Nigel Sharp's Feature Finding Tips

Tuesday 21st March 2017, 14:03PM Feature

Tip 1: I use a distance zip shaped lead. A lot of people use a dumpy lead with big shoulders and a large surface area on the bottom, but I use a zip because if I do cast and it lands in weed, a short, sharp strike of the blank easily whips the lead up and out of the weed giving me a series of ‘drops’ to build up a picture of the swim. This not only saves time, but crucially, it stops me having to cast four times to get four drops in close vicinity. It’s purely to allow the weed to slip off the lead with ease and it prevents me having to pump a huge ball of weed in, clearing it and re-casting all the time. In an angling situation the last thing you want to do is to keep pulling at the weed and spook everything around you.

Tip 2: Pull your float down to the lead to measure each foot of depth. Release the float on a tight line up to the surface counting each loop as it peels off the spool to get a rough estimate of the depth. Now, by starting with your float just touching the surface, you can mend the positioning to ensure there are no bows in the line making it much more accurate, just simply pull a foot of line back toward the reel and trap it with your other hand, and do so until you feel the resistance of the lead, it’s as easy as that, but deadly accurate.

Tip 3: Measuring your distance is imperative. Whether you walk your rod out between two bankside markers or you wrap your line around two bank sticks a rod length apart, make sure you make a mental or physical note so you can get back on the spot every time. There’s no point doing the marker work if you’re going to forget the distances.

If your mark lands between the two sticks, you can either amrk the ground, or swing the rod round parallel with the wraps and mark where the post lines up on your rod.

Tip 4: When you’re searching out a spot is to use the swim where you’re stood. If you pull into a cleaner area with your rod or onto gravel, simply walk backwards to work out how wide it is and almost build the swim you’re searching on the bank in front of you. Seeing it marked into the bank makes it much clearer and I always like to find the extremities of the spot. Chances are most anglers will look for the spot and be happy to fish in the middle of it, but over the years I’ve had much more success fishing the edges of a spot up close to the thicker vegetation or slightly off the very firm area of a spot.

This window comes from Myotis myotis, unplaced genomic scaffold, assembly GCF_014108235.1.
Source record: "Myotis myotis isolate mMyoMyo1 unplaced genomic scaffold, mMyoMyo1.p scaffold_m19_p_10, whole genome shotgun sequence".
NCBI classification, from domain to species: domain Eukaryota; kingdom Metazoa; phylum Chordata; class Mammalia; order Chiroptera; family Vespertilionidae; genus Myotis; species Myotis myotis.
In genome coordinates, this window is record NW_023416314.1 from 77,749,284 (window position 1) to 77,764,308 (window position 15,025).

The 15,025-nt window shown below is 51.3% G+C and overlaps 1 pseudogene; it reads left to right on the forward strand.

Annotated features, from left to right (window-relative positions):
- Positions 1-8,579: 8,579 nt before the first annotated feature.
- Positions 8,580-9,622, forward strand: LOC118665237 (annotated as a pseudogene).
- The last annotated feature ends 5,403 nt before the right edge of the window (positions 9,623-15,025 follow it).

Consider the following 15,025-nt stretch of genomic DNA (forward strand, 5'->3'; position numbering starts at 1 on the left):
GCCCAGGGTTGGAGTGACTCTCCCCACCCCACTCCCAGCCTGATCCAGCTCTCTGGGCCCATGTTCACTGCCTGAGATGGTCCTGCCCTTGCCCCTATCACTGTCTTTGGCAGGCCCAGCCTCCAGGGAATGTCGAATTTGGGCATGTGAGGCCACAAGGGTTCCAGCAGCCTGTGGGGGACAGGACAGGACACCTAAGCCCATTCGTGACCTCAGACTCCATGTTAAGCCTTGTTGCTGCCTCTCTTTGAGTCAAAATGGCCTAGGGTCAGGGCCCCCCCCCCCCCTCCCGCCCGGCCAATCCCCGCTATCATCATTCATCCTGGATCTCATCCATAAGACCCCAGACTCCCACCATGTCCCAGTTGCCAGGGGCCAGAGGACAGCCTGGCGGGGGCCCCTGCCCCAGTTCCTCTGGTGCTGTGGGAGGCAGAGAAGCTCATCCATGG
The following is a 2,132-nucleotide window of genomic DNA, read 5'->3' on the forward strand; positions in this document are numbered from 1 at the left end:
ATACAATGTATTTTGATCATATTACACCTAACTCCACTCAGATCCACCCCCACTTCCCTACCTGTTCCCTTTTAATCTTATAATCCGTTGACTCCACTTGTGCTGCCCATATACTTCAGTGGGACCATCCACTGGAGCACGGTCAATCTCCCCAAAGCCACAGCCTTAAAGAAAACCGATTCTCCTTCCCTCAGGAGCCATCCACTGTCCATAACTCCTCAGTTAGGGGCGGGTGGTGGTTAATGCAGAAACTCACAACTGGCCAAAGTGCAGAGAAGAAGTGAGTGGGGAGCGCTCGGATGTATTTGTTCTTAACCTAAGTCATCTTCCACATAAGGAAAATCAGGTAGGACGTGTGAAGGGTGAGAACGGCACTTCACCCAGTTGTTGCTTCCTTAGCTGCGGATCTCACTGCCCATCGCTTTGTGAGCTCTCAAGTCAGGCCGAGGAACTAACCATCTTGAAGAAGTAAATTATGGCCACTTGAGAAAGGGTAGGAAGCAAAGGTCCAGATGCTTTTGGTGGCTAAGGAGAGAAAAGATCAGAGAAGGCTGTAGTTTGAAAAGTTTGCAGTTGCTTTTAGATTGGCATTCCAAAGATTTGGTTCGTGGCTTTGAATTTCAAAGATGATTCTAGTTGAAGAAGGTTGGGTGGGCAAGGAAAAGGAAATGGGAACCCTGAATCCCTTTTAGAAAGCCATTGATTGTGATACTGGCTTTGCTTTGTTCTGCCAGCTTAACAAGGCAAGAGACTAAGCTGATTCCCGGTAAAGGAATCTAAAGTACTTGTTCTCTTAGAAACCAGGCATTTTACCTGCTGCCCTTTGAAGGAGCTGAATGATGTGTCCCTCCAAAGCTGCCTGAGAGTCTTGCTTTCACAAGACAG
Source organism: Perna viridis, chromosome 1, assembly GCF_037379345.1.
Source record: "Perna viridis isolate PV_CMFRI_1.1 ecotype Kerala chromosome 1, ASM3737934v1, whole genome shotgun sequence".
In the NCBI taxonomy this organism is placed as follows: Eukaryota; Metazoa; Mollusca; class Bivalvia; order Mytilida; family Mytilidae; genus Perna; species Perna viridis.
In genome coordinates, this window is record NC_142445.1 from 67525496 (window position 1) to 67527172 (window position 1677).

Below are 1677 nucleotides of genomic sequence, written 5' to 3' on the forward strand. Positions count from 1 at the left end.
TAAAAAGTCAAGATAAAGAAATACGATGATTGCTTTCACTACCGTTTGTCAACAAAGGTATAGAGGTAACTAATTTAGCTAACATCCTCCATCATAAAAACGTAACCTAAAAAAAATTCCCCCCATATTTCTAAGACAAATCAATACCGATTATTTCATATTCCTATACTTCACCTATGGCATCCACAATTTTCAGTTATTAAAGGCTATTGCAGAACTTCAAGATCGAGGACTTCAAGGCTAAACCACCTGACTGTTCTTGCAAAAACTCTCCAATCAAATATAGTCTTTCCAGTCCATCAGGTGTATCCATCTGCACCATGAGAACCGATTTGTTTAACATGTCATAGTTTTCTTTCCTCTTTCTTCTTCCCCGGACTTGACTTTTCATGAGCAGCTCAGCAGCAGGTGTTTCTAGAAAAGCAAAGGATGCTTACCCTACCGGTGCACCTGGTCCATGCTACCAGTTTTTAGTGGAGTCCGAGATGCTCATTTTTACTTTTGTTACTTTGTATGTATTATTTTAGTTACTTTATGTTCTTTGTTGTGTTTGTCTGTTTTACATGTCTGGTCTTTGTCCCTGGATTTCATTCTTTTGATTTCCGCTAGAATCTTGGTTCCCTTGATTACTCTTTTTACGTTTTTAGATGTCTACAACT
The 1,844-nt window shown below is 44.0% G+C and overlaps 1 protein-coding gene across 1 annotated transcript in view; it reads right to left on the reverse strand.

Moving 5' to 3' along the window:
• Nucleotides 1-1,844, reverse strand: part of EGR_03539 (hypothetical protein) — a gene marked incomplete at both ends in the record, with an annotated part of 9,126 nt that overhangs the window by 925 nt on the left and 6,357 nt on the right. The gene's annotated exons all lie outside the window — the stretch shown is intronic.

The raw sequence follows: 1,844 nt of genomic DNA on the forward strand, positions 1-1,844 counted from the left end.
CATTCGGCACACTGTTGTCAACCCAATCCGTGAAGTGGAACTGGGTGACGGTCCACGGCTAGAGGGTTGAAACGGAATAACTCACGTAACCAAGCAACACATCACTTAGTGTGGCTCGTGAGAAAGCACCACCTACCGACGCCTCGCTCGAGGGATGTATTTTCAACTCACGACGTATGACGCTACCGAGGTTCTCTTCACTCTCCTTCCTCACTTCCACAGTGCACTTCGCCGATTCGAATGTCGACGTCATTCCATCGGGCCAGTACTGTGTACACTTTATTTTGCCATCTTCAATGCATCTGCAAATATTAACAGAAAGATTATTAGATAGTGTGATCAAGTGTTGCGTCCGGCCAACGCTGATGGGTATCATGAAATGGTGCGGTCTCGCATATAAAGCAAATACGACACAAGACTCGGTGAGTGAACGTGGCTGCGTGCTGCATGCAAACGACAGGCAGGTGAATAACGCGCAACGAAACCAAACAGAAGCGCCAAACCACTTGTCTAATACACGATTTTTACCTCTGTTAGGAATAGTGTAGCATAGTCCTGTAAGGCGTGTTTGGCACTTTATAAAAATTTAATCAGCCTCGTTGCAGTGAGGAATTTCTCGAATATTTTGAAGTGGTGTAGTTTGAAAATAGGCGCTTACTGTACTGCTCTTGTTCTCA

Tip 5: If there are clear signs of fish in the swim, then leave the leading rod alone and opt for the quick bite. Opportunist fishing like this accounts for lots of carp so always give the swim a couple of hours fishing before leading if you’ve seen carp and can get a rig to them quickly and stealthily. If nothing comes of it, when things do die down then by all means have a lead around in the area and try to find what they’ve been holding near. You'll be surprised how often the quiet, stealhty approach of casting singles out at the start of your session can pay off...

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Tip 6: I don’t actually have a dedicated marker rod, but I have a fourth rod set up that I use for all of my feature finding. This means the blanks react the same between my fishing set-up and my marker set-up and the casts will feel the same, making it much easier to see and feel that my rig is landing where I want it to. The only difference I do make is to load the leading rod up with braid to give me a greater feel for the lake bed as braid transmits vibration much more clearly than nylon. You’re drops are exactly the same but the braid exaggerates the feel.

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Tip 7: Accuracy is paramount when spot fishing, sometimes the slightly softer extremities of a 'blown' spot can still produce bites, sometimes you need to find that tiny hole in the weed and then get a rod in there and other times you simply want a small feeding platter with your rig in the middle of it.

It's vitally important to consider the difference in not only the stretch in your line compared to the braid you've used to find the spot if you have, but also to consider how you've hit the clip and where the rods positioned each time when you do so. Before any of these factors though, you need to ensure your wraps are accurate. ALWAYS ensure your tip is only just under tension when you hit the final mark to clip the reel on your wraps, stretching the line and bending the tip can be enough to change the distance and stop you fishing where you want to.

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Tip 8: Sometimes the use of a marker float is unnecessary, just look at the splash and disturbance it causes. Starting out with a bare lead can be enough to find the holes in the weed or the softer/firmer area you're looking for when depth isn't key to what you're looking for.

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Tip 9: We mentioned in an earlier tip about pulling your braid into the reel to measure the distance from the float on the surface til it hits the lead being more accurate, but you can also count the loops off the reel as you let the float up beforehand to get a rough idead before the accurate number of pulling the float back down...

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